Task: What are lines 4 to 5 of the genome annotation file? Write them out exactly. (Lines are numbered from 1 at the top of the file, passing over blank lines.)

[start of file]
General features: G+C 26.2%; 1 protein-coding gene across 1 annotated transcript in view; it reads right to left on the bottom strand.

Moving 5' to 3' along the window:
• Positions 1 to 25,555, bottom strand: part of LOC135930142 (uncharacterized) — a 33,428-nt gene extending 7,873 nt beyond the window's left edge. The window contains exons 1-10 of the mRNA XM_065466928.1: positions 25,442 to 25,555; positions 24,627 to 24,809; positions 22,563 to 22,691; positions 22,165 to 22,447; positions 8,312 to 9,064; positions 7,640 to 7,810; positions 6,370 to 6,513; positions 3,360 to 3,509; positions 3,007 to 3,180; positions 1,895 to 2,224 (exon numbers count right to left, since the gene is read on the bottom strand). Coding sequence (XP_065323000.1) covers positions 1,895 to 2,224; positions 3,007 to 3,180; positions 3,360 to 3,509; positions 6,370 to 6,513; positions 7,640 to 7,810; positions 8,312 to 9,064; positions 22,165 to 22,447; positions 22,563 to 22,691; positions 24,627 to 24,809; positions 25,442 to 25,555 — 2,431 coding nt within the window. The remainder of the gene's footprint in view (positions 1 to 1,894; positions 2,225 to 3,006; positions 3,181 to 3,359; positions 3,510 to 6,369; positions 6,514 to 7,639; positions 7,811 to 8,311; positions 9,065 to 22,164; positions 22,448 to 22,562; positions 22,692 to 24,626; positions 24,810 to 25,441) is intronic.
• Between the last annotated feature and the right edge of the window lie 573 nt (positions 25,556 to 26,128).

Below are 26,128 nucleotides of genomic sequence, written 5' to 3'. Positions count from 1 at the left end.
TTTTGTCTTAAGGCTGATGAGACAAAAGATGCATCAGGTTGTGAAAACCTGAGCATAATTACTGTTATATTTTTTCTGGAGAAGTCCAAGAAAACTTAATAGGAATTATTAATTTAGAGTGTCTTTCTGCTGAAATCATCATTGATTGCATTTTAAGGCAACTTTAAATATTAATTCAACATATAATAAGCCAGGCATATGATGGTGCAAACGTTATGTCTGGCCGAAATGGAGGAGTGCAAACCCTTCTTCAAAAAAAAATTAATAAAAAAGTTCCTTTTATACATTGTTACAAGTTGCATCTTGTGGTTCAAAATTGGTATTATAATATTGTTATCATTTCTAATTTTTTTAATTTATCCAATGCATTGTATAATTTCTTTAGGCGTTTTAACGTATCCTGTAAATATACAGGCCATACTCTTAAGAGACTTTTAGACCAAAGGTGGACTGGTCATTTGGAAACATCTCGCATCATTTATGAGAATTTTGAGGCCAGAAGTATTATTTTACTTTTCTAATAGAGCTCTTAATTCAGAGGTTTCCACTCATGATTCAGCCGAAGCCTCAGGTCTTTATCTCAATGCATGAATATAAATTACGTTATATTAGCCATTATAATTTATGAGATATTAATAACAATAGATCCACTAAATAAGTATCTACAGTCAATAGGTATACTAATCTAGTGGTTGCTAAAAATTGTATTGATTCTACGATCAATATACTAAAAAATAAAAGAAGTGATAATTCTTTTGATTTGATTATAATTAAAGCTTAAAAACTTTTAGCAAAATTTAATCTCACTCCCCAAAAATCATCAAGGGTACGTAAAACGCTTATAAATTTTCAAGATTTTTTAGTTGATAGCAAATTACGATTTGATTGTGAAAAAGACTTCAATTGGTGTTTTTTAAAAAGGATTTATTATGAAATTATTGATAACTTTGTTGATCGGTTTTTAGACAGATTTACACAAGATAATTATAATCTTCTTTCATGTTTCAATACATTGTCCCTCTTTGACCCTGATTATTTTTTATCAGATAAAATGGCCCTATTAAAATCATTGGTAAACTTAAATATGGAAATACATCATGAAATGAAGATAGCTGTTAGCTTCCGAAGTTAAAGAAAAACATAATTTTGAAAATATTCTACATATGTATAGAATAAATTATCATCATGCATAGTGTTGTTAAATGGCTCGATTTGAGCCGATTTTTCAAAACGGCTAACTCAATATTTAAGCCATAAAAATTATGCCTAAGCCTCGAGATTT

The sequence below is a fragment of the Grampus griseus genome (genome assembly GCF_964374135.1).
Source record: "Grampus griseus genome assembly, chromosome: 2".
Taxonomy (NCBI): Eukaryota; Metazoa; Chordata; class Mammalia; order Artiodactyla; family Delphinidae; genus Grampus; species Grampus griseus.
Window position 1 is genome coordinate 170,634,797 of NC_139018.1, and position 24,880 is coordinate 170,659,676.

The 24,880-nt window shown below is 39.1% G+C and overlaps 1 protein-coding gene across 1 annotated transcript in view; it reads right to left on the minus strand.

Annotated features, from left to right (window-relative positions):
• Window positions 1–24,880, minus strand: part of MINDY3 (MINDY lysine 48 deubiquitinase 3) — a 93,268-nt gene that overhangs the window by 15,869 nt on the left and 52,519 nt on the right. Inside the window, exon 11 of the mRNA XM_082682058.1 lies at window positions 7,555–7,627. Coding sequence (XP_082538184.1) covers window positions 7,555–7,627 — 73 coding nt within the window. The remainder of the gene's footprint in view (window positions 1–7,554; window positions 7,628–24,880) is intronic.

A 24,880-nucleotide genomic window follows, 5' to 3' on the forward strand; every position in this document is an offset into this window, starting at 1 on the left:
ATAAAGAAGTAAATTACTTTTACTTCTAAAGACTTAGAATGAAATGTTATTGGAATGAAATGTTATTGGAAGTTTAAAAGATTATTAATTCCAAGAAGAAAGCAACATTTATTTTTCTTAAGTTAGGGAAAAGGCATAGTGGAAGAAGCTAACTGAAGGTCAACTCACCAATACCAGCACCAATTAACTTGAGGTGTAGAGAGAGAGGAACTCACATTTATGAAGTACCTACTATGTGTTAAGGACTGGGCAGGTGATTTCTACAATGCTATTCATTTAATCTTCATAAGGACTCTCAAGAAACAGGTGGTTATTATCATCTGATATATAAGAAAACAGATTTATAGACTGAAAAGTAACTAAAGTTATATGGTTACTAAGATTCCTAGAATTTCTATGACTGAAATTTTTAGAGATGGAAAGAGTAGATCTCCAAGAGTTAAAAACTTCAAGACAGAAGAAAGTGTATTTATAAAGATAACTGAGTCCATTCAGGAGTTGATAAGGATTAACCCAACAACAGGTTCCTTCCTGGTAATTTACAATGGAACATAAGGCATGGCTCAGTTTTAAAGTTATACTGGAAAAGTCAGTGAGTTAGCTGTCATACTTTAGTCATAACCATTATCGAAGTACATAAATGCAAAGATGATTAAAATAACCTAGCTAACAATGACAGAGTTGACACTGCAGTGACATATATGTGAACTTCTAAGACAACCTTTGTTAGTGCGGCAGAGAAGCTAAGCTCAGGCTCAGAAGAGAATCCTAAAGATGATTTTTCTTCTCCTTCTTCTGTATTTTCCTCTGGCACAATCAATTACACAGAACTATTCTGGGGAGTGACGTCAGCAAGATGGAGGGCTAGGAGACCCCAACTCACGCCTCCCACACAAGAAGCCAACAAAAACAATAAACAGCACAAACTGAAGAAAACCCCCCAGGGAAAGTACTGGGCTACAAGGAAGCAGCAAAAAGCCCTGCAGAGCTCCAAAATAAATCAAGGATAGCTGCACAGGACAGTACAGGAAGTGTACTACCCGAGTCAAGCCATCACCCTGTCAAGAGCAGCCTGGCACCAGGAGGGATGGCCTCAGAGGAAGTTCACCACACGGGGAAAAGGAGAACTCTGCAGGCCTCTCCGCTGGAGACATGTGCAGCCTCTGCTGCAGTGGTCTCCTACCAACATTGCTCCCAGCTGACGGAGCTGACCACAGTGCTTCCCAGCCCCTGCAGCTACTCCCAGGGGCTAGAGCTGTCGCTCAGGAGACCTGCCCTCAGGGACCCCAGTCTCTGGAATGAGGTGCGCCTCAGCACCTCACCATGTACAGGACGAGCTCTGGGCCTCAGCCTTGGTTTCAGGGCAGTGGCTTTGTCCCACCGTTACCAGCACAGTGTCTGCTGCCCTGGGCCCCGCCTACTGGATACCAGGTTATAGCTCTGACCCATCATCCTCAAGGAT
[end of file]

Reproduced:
• Between the last annotated feature and the right edge of the window lie 573 nt (positions 25,556 to 26,128).

Below are 26,128 nucleotides of genomic sequence, written 5' to 3'. Positions count from 1 at the left end.